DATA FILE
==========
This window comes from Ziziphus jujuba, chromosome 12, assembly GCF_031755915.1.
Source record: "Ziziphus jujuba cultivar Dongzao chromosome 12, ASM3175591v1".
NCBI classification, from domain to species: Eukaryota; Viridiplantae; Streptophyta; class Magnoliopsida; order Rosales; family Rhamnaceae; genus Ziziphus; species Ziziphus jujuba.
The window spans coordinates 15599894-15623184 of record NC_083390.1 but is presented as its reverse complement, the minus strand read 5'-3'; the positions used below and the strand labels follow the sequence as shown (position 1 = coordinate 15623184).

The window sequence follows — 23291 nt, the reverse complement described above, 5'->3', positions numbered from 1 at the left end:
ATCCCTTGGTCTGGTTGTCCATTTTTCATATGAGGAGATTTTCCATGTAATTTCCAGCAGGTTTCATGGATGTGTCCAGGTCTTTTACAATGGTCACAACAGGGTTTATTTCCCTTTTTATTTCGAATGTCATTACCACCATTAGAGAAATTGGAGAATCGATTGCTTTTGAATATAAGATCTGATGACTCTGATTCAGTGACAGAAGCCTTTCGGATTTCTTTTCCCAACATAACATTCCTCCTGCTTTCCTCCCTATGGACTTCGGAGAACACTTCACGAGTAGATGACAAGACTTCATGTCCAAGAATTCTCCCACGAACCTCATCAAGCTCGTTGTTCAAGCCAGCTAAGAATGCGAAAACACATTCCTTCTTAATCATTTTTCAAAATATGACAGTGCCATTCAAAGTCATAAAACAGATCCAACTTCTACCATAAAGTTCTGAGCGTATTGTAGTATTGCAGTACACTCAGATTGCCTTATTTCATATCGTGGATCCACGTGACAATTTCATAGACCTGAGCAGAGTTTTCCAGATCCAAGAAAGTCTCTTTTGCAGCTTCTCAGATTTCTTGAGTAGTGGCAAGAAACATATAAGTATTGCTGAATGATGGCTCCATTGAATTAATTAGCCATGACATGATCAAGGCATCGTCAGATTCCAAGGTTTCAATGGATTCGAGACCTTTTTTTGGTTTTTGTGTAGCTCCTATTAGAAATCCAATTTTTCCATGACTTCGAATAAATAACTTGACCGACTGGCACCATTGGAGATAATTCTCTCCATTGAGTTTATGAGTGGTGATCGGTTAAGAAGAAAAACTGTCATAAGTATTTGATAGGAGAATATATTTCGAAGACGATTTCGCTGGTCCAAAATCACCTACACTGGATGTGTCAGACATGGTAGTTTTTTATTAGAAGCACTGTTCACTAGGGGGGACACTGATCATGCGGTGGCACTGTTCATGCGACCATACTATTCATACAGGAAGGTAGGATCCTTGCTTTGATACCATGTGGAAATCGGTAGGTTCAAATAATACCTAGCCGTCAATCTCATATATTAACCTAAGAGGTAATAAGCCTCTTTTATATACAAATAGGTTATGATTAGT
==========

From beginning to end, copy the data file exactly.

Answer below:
This window comes from Ziziphus jujuba, chromosome 12, assembly GCF_031755915.1.
Source record: "Ziziphus jujuba cultivar Dongzao chromosome 12, ASM3175591v1".
NCBI classification, from domain to species: Eukaryota; Viridiplantae; Streptophyta; class Magnoliopsida; order Rosales; family Rhamnaceae; genus Ziziphus; species Ziziphus jujuba.
The window spans coordinates 15599894-15623184 of record NC_083390.1 but is presented as its reverse complement, the minus strand read 5'-3'; the positions used below and the strand labels follow the sequence as shown (position 1 = coordinate 15623184).

The window sequence follows — 23291 nt, the reverse complement described above, 5'->3', positions numbered from 1 at the left end:
ATCCCTTGGTCTGGTTGTCCATTTTTCATATGAGGAGATTTTCCATGTAATTTCCAGCAGGTTTCATGGATGTGTCCAGGTCTTTTACAATGGTCACAACAGGGTTTATTTCCCTTTTTATTTCGAATGTCATTACCACCATTAGAGAAATTGGAGAATCGATTGCTTTTGAATATAAGATCTGATGACTCTGATTCAGTGACAGAAGCCTTTCGGATTTCTTTTCCCAACATAACATTCCTCCTGCTTTCCTCCCTATGGACTTCGGAGAACACTTCACGAGTAGATGACAAGACTTCATGTCCAAGAATTCTCCCACGAACCTCATCAAGCTCGTTGTTCAAGCCAGCTAAGAATGCGAAAACACATTCCTTCTTAATCATTTTTCAAAATATGACAGTGCCATTCAAAGTCATAAAACAGATCCAACTTCTACCATAAAGTTCTGAGCGTATTGTAGTATTGCAGTACACTCAGATTGCCTTATTTCATATCGTGGATCCACGTGACAATTTCATAGACCTGAGCAGAGTTTTCCAGATCCAAGAAAGTCTCTTTTGCAGCTTCTCAGATTTCTTGAGTAGTGGCAAGAAACATATAAGTATTGCTGAATGATGGCTCCATTGAATTAATTAGCCATGACATGATCAAGGCATCGTCAGATTCCAAGGTTTCAATGGATTCGAGACCTTTTTTTGGTTTTTGTGTAGCTCCTATTAGAAATCCAATTTTTCCATGACTTCGAATAAATAACTTGACCGACTGGCACCATTGGAGATAATTCTCTCCATTGAGTTTATGAGTGGTGATCGGTTAAGAAGAAAAACTGTCATAAGTATTTGATAGGAGAATATATTTCGAAGACGATTTCGCTGGTCCAAAATCACCTACACTGGATGTGTCAGACATGGTAGTTTTTTATTAGAAGCACTGTTCACTAGGGGGGACACTGATCATGCGGTGGCACTGTTCATGCGACCATACTATTCATACAGGAAGGTAGGATCCTTGCTTTGATACCATGTGGAAATCGGTAGGTTCAAATAATACCTAGCCGTCAATCTCATATATTAACCTAAGAGGTAATAAGCCTCTTTTATATACAAATAGGTTATGATTAGT